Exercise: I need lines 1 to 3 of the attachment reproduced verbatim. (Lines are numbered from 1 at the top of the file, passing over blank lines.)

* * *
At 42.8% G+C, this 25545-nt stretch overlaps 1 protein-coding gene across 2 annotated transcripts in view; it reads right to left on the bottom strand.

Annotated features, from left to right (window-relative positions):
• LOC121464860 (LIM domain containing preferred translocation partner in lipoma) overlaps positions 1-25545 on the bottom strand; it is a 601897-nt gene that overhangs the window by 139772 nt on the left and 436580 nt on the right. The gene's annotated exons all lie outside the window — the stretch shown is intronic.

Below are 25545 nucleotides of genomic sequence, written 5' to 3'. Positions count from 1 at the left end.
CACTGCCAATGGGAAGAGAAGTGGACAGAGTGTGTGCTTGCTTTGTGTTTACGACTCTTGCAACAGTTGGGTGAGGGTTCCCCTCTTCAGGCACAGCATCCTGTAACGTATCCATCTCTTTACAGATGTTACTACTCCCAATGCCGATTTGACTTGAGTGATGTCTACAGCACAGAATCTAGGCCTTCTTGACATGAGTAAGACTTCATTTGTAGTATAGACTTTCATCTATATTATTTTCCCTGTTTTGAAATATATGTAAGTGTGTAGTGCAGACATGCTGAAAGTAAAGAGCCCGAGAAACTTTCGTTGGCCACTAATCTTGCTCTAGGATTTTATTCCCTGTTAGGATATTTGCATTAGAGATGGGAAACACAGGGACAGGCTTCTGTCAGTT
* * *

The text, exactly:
At 42.8% G+C, this 25545-nt stretch overlaps 1 protein-coding gene across 2 annotated transcripts in view; it reads right to left on the bottom strand.

Annotated features, from left to right (window-relative positions):
• LOC121464860 (LIM domain containing preferred translocation partner in lipoma) overlaps positions 1-25545 on the bottom strand; it is a 601897-nt gene that overhangs the window by 139772 nt on the left and 436580 nt on the right. The gene's annotated exons all lie outside the window — the stretch shown is intronic.